There are indicators, [Jets running back coach Anthony] Lynn proceeds, present in teams that run well, signs of unselfish play and a determination to out-work and hit opponents.
"When you look at the teams that have the most explosive runs, you look at the wide receivers," Lynn adds.
While Jets wide receivers combined to catch merely six passes for 83 yards, that is not to say they weren’t heavily involved in the offense.
[WR Stephen] Hill has not caught a pass in two games, but against the Saints he acted as a key blocker on runs by Chris Ivory of 27, 30 and 52 yards -- the running back’s longest gains this season. Each play, Hill bullied a Saints defensive back as Ivory arrived, and on each drive the Jets scored a field goal.
Normally, wide receivers are thought of primarily as pass catchers. But as Complete Wide Receiver by Jay Norvell points out, there are more downs on which a receiver can help the team by blocking well than he can by making a play on a throw:
Good receivers play hard without the ball. Playing unselfishly is a big part of being a team player. A typical college football game has an average of 72 offensive plays. A good receiver will be lucky to get 8 to 10 passes thrown his way during the course of a game. That leaves 62 plays a game on which the wide receiver won’t get the football. This chapter is about how the receiver can still be a team player and help his team win even when the ball doesn’t come his way.
Fuller has 18 career receptions for 288 yards in 579 offensive snaps over the last two seasons. When he is in an offensive formation, he is clearly not the primary or even secondary offensive focus of the Lions’ attack. Of course if he’s targeted you want him to catch the ball, but the biggest contribution Fuller can make is to help the other guys break big plays.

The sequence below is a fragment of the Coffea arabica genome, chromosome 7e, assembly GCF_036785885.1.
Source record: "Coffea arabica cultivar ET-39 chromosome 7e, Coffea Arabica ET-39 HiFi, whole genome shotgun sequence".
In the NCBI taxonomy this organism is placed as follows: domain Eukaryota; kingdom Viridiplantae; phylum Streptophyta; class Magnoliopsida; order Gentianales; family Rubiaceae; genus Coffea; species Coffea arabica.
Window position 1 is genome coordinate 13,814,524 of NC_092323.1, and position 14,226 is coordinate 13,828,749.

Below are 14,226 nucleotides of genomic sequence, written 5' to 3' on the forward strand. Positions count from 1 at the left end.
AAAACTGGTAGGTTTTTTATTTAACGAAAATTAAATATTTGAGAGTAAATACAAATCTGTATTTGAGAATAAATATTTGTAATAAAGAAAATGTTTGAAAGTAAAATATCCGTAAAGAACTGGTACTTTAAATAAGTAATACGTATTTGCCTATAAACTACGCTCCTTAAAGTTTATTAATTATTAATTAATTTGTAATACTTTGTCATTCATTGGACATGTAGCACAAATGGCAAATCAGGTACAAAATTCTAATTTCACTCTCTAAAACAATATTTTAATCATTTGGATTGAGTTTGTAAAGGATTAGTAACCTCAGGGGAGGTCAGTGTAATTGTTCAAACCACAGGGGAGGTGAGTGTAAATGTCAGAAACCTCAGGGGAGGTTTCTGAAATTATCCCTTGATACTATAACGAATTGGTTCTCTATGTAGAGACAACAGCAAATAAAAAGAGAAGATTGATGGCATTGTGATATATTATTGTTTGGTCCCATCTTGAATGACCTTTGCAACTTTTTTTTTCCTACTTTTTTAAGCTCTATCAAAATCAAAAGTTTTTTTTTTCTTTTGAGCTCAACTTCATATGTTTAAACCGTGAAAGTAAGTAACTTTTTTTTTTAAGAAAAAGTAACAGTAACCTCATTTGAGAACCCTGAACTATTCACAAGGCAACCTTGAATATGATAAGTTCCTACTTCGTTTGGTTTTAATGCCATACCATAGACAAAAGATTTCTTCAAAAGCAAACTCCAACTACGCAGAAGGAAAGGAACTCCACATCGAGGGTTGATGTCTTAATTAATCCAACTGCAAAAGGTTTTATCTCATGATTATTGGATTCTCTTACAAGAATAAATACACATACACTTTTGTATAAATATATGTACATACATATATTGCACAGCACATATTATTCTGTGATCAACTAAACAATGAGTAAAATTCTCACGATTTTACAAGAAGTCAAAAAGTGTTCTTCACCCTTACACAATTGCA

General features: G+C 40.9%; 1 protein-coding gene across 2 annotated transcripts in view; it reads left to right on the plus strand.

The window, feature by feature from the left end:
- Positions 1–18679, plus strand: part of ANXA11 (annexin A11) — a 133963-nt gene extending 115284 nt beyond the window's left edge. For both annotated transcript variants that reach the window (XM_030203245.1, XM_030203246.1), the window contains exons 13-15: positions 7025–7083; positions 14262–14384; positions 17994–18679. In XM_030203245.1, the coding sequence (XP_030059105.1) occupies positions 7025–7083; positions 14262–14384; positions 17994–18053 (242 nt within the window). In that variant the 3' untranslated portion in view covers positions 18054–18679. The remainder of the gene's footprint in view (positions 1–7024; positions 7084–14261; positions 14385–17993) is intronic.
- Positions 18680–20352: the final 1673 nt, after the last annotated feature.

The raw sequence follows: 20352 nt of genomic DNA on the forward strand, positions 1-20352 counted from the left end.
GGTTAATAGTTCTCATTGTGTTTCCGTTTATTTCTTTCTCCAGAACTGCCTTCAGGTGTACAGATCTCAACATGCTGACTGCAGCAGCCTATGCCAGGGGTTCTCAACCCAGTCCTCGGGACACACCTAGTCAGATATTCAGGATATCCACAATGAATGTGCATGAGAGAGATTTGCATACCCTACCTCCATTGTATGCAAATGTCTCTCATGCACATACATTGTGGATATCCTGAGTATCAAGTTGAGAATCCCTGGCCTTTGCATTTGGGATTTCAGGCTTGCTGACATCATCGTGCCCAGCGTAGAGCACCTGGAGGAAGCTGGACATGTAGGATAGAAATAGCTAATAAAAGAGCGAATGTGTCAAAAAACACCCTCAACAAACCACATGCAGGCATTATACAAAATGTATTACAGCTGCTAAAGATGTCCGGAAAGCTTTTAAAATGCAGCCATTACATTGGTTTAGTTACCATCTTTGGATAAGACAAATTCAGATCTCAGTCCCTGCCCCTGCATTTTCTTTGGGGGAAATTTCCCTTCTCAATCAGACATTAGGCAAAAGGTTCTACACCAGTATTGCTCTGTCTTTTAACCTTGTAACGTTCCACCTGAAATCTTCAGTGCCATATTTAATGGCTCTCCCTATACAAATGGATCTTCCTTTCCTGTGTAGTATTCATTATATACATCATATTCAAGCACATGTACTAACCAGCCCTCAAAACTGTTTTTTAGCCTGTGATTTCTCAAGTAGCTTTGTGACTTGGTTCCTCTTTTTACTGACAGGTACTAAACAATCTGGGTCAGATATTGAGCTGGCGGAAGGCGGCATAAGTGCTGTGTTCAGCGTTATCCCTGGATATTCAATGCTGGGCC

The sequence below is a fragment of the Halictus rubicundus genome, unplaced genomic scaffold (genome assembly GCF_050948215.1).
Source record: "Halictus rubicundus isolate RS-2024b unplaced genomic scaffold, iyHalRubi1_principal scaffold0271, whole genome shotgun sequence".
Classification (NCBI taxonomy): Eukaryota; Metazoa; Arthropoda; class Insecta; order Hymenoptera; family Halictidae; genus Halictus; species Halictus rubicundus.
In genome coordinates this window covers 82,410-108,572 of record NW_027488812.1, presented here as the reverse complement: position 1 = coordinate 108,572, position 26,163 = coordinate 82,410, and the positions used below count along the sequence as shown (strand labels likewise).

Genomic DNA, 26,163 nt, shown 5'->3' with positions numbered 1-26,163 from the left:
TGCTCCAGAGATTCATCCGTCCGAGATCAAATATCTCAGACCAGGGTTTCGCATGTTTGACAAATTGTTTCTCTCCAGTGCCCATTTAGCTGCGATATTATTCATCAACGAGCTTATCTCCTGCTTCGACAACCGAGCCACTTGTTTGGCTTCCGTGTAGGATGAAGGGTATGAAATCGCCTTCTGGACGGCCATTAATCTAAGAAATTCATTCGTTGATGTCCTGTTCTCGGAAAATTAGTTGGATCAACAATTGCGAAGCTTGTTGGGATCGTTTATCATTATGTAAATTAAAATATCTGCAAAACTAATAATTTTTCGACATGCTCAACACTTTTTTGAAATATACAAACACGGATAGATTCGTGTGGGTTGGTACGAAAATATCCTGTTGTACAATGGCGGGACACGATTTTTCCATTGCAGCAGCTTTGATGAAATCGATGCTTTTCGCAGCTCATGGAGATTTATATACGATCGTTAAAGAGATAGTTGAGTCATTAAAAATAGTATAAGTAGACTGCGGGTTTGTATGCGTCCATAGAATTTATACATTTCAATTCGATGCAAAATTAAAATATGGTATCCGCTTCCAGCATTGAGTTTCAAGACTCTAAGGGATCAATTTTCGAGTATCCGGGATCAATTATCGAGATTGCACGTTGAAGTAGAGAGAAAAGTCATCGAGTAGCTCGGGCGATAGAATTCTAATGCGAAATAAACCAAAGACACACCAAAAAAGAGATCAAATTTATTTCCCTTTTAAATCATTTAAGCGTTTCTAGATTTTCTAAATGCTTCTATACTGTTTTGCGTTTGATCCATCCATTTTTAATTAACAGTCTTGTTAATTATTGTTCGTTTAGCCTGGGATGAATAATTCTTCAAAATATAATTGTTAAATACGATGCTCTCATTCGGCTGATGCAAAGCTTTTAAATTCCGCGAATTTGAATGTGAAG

What good WR blocking does for Detroit
Let’s start with an example from 2014 that demonstrates good alignment and execution by the perimeter blockers to spring 15 WR Golden Tate for a big gain. This play does not even feature the Lions' most athletic or talented players: it’s 87 TE Brandon Pettigrew and 12 WR Jeremy Ross paving the way.
2014 at NED, 1Q (15:00). First-and-10 at the Detroit 20.
The Lions come out in a standard 2x2 shotgun set and bring Golden Tate across the formation left to right. This creates a bunch right with three Lions (Tate, Ross, Pettigrew) against three Patriots (24 CB Darrelle Revis, 23 SS Patrick Chung, and 25 CB Kyle Arrington). From the initial set, the assignments are Revis on Tate, Chung head up on Pettigrew, and Arrington on Ross.
What the Lions want to do is give Golden Tate space to work one-on-one with room to break some ankles. The idea here, then, is to create some momentary confusion and delay among the Patriots by forcing them to switch assignments: either Ross or Pettigrew need to force a switch by blocking Revis. Ideally, we want Tate to end up with the ball on the WR screen against Arrington, who is the furthest back from the line:
Pettigrew engages Chung immediately and walls him off to the inside. Ross tracks and attacks Revis, who followed Tate outside: notice how Ross takes the smart angle and uses the inside leverage he got from starting the play aligned inside to keep Revis outside. These two blocks create a lane for Tate to go one-on-one with Arrington and nearly eight yards of green to make a move.
I don’t know about you, but I will take Golden Tate versus anybody in space one-on-one all damn day. Arrington commits hard to take away the tunnel inside, letting Tate plant and break back outside for 24 yards. Yes, Golden Tate is awesome, but the play never happens if Pettigrew and Ross fail to make those blocks.
2014 London ATL, 4Q (10:45). Second-and-5 at the Detroit 36.
During the comeback against the Falcons in London late in the fourth quarter, the Lions ran a WR screen with Tate lined up outside of Fuller. Here Fuller needs to start into a route to pull the man in front of him (26 CB Josh Wilson) away and then break off to lay a block on Tate’s defender (21 CB Desmond Trufant). This causes an assignment switch that should delay Wilson momentarily as he realizes that he needs to switch off to Tate: